23. Szczepura A, Clark M: Creating a strategic management plan for magnetic resonance imaging (MRI) provision. Health policy. 2000, 53: 91-104. 10.1016/S0168-8510(00)00084-1.View ArticlePubMedGoogle Scholar
  24. Hillman AL, Schwartz JS: The adoption and diffusion of CT and MRI in the United States: a comparative analysis. Medical care. 1985, 23: 1283-10.1097/00005650-198511000-00007.View ArticlePubMedGoogle Scholar
  25. Baker LC: Managed care and technology adoption in health care: evidence from magnetic resonance imaging. J Heal Econ. 2001, 20: 395-421. 10.1016/S0167-6296(01)00072-8.View ArticleGoogle Scholar
  26. Oh E-H, Imanaka Y, Evans E: Determinants of the diffusion of computed tomography and magnetic resonance imaging. Int J Technol Assess Health Care. 2005, 21: 73-80.View ArticlePubMedGoogle Scholar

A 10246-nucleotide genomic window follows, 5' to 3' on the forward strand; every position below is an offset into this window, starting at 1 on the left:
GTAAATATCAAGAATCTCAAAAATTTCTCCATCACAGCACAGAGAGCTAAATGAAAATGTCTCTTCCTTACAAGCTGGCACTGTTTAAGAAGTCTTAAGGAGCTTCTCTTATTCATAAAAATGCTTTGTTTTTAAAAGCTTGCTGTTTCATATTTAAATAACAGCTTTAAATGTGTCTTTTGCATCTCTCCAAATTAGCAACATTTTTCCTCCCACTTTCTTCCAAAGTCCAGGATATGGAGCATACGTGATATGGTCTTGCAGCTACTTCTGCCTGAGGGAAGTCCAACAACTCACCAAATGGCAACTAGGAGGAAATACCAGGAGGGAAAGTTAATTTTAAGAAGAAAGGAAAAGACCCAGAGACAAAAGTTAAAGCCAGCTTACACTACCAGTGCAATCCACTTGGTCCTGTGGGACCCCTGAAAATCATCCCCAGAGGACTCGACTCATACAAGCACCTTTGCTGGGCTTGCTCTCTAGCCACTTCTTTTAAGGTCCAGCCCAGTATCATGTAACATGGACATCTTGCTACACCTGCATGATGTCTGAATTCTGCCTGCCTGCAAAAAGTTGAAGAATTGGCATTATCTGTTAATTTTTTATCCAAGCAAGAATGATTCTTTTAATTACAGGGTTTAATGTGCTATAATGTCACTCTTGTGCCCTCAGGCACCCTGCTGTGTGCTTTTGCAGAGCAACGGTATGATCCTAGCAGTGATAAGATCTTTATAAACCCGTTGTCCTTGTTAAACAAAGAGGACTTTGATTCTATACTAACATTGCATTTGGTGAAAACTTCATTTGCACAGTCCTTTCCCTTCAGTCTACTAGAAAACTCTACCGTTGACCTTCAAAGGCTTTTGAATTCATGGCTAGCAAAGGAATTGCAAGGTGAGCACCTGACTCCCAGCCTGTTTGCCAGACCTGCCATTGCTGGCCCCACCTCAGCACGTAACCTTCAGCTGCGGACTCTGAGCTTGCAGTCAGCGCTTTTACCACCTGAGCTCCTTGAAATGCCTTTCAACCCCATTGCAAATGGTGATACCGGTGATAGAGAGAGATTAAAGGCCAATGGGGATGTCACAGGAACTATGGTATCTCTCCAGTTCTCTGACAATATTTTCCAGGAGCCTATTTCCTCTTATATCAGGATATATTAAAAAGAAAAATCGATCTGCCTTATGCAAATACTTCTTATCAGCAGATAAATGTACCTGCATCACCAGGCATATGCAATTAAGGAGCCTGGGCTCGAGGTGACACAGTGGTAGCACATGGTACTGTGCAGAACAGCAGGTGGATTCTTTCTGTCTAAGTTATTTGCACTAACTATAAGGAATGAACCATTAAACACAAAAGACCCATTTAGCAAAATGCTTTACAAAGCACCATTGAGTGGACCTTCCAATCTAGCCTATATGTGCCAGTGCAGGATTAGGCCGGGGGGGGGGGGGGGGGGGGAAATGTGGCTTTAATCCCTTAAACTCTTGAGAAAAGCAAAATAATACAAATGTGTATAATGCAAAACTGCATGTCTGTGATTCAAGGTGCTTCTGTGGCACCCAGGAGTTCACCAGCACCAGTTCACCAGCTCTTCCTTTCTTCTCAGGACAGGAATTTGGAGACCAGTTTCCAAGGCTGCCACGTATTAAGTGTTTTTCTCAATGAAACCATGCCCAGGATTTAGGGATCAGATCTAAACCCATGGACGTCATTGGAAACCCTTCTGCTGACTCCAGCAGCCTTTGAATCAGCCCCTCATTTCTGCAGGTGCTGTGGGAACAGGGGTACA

27. Loureiro S, Simões B, Aragão E, Mota F, Moura H, Damasceno L: Diffusion of medical technology and equity in health in brazil: an exploratory analysis. Eur J Dev Res. 2007, 19: 66-80. 10.1080/09578810601144319.View ArticleGoogle Scholar
  28. Hsiao WCL: The Chinese health care system: lessons for other nations. Soc Sci Med. 1995, 41: 1047-1055. 10.1016/0277-9536(94)00421-O.View ArticlePubMedGoogle Scholar
  29. Magnetic resonance imaging. Wikipedia 2012.http://www.en.wikipedia.org/wiki/Magnetic_resonance_imaging,
  30. X-ray computed tomography. Wikipedia 2012.http://en.wikipedia.org/wiki/X-ray_computed_tomography,
  31. Ministry of Health, National Development and Reform Commission and Ministry of Finance: Regulation on large medical equipment allocation and utilization. 2004, Available from URL: http://www.moh.gov.cn/mohghcws/s3585/200905/40572.shtmlGoogle Scholar